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Published On June 17, 2019

CLINICAL RESEARCH

A Revolution in Cancer Treatment

Peter L. Slavin and Timothy G. Ferris discuss the promise of CAR T cell therapy for solid tumors.

CAR T cell therapy has been called transformative and a “miracle,” and has garnered as much excitement as any cancer breakthrough in recent memory. The treatment—in which a patient’s immune cells are removed, reengineered and placed back into the body—has a success rate as high as 90% in some blood cancers, offering a full recovery for many who had given up hope.

Some believe that CAR T can be pushed even further. In “The Solid Tumor Barrier,” Proto explores efforts to marshal this therapy beyond blood cancers to solid tumors, which make up the vast majority of cancer cases. Marcela Maus, director of cellular immunotherapy at Massachusetts General Cancer Center, is working both on ways to target solid tumors with greater precision and on reducing the considerable costs of CAR T manufacture, which remain a major obstacle.

If successful, these efforts will present a revolution not only in cancer treatment but in care delivery. Immunotherapies such as CAR T therapy don’t come off the shelf, ready to use. Each treatment must be personalized to the patient, a labor-intensive process that calls for close work between many divisions of the hospital. Patients often remain on site for weeks to be monitored. In 2020 Massachusetts General Hospital aims to break ground on a building that will house six floors of new inpatient beds, with a focus on cancer and cardiac care, in part to be ready for the future in which moving patients through this and other processes will be far more common.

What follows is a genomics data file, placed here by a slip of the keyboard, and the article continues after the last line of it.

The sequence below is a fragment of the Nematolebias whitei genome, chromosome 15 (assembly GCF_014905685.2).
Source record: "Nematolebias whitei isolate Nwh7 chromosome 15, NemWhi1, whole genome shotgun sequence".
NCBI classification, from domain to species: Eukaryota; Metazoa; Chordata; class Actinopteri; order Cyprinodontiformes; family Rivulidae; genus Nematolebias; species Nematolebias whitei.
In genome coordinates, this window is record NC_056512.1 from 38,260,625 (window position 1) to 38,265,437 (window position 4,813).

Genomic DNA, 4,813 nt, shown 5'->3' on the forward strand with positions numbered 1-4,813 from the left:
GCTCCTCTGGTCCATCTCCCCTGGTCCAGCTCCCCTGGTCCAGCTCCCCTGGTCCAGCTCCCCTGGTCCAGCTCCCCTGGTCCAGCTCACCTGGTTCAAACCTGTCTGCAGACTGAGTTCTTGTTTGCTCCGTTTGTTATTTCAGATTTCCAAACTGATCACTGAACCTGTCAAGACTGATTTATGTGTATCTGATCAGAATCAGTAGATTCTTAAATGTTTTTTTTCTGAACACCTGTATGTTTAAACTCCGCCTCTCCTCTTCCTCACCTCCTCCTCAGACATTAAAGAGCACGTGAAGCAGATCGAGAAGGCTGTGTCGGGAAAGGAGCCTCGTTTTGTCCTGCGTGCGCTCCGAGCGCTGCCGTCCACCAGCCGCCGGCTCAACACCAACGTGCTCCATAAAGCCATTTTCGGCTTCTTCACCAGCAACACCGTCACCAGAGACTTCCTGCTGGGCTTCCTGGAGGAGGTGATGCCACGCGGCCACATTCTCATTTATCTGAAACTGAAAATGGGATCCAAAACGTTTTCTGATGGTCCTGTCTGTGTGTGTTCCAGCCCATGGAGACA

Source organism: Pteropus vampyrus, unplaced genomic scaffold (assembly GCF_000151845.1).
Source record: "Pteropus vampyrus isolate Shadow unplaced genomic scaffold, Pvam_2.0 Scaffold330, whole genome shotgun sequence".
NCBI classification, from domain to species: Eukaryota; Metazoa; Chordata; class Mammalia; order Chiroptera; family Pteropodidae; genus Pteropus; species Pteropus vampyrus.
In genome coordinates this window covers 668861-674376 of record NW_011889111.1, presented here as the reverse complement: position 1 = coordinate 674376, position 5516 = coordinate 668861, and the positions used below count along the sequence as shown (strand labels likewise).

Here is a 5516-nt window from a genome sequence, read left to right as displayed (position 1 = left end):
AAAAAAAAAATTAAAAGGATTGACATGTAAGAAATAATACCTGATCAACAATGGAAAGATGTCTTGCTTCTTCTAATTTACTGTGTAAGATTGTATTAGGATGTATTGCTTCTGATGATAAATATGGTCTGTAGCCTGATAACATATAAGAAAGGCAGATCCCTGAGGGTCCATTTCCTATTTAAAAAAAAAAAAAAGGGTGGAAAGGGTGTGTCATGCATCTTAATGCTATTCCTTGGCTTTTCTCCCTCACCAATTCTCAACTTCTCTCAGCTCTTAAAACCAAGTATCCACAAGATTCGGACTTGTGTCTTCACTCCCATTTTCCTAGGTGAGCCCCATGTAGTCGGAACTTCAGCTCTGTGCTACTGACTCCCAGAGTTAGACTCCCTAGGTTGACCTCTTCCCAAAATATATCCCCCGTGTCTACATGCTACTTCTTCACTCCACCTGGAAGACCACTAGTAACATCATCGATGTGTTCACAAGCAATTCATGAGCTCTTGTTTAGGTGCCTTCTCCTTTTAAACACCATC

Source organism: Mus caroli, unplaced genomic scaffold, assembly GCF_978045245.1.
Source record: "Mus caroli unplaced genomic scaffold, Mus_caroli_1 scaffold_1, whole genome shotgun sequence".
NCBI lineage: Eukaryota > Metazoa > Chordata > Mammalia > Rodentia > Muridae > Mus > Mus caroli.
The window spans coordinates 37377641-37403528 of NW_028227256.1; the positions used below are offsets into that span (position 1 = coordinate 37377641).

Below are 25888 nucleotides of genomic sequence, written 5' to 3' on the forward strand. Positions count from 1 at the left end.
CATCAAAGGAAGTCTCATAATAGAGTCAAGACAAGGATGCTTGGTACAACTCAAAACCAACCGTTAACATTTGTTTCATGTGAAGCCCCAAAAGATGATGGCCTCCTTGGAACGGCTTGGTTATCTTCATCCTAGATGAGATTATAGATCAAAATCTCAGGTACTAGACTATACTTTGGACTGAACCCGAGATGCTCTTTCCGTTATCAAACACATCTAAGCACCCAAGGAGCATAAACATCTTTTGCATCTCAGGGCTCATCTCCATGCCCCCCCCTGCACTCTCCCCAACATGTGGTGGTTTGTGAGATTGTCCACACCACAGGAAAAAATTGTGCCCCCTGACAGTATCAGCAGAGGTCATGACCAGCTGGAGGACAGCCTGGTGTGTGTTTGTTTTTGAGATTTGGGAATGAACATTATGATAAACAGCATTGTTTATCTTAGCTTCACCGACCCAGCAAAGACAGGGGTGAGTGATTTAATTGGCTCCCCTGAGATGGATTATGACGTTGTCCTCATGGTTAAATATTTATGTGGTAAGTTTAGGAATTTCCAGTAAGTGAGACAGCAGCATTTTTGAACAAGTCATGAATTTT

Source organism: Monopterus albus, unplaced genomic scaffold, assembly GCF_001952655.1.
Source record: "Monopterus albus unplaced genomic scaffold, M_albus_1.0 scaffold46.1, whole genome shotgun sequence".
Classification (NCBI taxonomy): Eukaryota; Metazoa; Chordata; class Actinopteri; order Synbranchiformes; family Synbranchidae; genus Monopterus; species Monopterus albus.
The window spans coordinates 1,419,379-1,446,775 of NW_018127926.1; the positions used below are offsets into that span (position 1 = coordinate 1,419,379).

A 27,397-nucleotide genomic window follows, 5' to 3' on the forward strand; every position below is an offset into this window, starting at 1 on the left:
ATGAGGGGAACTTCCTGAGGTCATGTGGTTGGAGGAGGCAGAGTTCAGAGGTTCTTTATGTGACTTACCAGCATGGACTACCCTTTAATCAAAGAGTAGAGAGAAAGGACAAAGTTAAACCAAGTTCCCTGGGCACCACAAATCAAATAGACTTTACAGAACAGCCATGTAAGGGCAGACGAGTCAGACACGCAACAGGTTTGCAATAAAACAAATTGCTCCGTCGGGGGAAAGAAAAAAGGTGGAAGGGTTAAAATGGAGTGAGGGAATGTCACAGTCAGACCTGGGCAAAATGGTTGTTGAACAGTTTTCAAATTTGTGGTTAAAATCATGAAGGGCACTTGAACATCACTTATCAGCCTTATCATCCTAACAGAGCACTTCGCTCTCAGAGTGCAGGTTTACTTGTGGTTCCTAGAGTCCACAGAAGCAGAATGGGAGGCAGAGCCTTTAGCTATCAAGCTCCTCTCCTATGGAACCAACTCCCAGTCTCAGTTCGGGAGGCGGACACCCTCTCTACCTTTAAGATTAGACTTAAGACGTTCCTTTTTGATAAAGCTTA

The first generation of this therapy is also not without complications. About three-quarters of the people who receive CAR T experience side effects, often severe and sometimes fatal. To understand these effects and set new standards in their treatment, MGH created a Severe Immunotherapy Complications Service. This pioneering team of 41 doctors and researchers from 22 areas of the hospital both treats these off-target effects and discovers ways to keep them from happening, in part by identifying which patients might be genetically disposed toward them.

The fight against cancer has many fronts, and the end is not likely to come soon. But we must prepare to press every advantage. As CAR T moves forward, the health care field must prepare not only for its vast promise to cure but also for its new and complex demands.

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